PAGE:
“Thanks everyone for joining us today on such short notice,” Mark Zuckerberg told the listeners in his investors call. Zuckerberg spoke at a rapid-fire pace, his excitement about Facebook’s $19 billion dollar acquisition of mobile messaging service WhatsApp evident as he fired off an enthusiastic statement, mentioning repeatedly his close relationship with WhatsApp’s CEO Jan Koum. Zuckerberg emphasized that WhatsApp will remain a separate unit. “WhatsApp is going to operate independently. We’re going to do this the same way as Instagram; we feel we’ve learned from the Instagram experience,” Zuckerberg said, noting that this acquisition is on a much larger scale.
So what else is going to happen with the little messaging app that could?
Here’s what we learned in the call:
Facebook wasn’t joking about shifting its focus to standalone mobile apps.
“Facebook has been on a journey to become a mobile company,” Zuckerberg said, echoing his statement during the last investor call that the company would pursue a mobile-focused strategy to create and buy standalone apps. This WhatsApp purchase is Facebook’s announcement that it is dead serious about dominating mobile.
Facebook doesn’t see WhatsApp as competition to Messenger.
My initial reaction that the two products would remain separate was confusion; why would Facebook buy a rival and allow it to grow? Well, we have my answer: because that rival’s trajectory is too impressive to mess with now that Facebook will benefit from its growth. “It would be pretty stupid for us to interfere in a big way,” Zuckerberg said.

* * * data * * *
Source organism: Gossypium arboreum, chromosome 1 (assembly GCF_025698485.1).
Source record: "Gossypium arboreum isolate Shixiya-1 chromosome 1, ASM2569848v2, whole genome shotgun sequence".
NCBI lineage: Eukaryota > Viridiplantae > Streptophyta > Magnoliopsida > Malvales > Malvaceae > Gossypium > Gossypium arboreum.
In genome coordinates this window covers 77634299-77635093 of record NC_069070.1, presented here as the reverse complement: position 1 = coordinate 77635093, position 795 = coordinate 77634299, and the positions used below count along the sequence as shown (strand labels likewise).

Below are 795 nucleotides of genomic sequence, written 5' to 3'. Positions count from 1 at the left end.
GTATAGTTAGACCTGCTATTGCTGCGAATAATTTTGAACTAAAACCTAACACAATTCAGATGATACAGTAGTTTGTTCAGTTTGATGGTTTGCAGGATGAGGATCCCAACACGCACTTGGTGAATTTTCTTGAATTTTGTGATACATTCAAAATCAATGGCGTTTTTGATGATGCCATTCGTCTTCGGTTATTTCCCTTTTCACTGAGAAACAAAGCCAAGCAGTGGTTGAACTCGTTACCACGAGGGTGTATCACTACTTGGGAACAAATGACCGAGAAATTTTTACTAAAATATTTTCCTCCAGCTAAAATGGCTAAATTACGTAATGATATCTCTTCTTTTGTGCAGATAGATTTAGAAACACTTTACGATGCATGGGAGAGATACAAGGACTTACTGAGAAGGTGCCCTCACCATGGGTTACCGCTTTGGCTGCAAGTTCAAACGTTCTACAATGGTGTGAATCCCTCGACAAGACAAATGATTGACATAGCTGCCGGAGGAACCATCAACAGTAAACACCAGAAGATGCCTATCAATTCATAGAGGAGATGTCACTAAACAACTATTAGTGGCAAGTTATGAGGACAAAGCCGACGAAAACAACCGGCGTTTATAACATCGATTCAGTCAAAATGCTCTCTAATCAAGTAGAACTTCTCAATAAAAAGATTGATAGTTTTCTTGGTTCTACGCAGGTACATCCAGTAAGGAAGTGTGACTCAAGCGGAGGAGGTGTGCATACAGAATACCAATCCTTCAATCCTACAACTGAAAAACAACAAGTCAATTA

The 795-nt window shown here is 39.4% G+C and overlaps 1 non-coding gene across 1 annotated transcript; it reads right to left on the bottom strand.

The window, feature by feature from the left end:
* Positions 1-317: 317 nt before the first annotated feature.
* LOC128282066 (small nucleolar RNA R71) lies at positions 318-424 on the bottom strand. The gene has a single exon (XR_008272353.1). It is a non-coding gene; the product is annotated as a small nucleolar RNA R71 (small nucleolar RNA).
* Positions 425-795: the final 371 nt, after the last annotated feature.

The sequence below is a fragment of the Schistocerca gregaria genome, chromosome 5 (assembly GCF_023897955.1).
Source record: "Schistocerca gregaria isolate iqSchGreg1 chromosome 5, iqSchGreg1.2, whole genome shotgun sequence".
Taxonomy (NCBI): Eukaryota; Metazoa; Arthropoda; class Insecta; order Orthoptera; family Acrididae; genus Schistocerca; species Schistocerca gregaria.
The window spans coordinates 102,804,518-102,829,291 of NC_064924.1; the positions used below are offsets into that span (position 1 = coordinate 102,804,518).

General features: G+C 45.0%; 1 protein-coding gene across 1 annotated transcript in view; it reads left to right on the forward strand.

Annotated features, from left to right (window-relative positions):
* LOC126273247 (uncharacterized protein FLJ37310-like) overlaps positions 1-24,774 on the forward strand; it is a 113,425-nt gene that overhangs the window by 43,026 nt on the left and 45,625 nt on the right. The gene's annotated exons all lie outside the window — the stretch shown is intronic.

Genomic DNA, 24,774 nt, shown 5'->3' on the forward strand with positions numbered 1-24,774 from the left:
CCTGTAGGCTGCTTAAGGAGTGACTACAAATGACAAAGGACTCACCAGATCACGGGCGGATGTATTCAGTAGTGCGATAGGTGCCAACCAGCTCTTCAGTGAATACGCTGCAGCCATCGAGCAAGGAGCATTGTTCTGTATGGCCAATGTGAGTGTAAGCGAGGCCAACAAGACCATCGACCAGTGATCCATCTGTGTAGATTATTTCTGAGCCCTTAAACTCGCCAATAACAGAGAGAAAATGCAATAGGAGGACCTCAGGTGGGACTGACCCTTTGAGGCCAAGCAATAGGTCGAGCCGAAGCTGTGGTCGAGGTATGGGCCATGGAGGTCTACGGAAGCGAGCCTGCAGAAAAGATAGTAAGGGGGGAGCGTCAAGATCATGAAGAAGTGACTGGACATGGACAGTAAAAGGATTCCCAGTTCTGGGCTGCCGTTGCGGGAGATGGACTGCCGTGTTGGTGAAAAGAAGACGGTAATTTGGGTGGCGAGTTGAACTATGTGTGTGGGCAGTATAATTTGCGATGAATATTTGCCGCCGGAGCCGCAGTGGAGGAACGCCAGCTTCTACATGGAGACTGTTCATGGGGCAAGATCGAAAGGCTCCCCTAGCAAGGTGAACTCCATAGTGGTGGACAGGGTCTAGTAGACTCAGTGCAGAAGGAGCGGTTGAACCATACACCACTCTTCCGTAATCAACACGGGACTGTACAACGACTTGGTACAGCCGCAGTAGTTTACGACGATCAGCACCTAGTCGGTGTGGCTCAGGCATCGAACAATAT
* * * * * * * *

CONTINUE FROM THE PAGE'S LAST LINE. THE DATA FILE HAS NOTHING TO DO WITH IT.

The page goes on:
But also, Facebook sees the two products as fundamentally different. Messenger is “widely used today for chatting with your Facebook friends,” Zuckerberg noted, while WhatsApp is more about real-time communication with all contacts and small groups. “We think those are two pretty big and different use cases and that the world needs both, and that we’re going to help our community the most by investing in both,” Zuckerberg said.
WhatsApp probably won’t have mobile ads.
Lots of questions came in about how they planned to monetize WhatsApp, including a question about whether mobile ads will appear on the service. “Our explicit strategy is, for the next several years, to focus on growing and connecting everyone in the world,” Zuckerberg said. “There are many clear ways we can monetize.” So, basically, no ads for now.
And maybe no ads ever. “For our product, for messaging, advertising is not necessarily the right way to go,” Koum said. Zuckerberg also mentioned that he personally does not think ads fit with messaging apps. But who knows.
Internet.org inspired the purchase.
Zuckerberg painted a rosy picture of tech titan camaraderie when he discussed how the deal came about, saying he proposed it to Koum over a Sunday night dinner. Apparently the thought of uniting with the biggest social network to get everyone in the world on WhatsApp was too good to pass up for Koum. Also, I’m sure the $19 billion didn’t hurt.
Photo via Robert Scoble/Flickr (CC BY 2.0)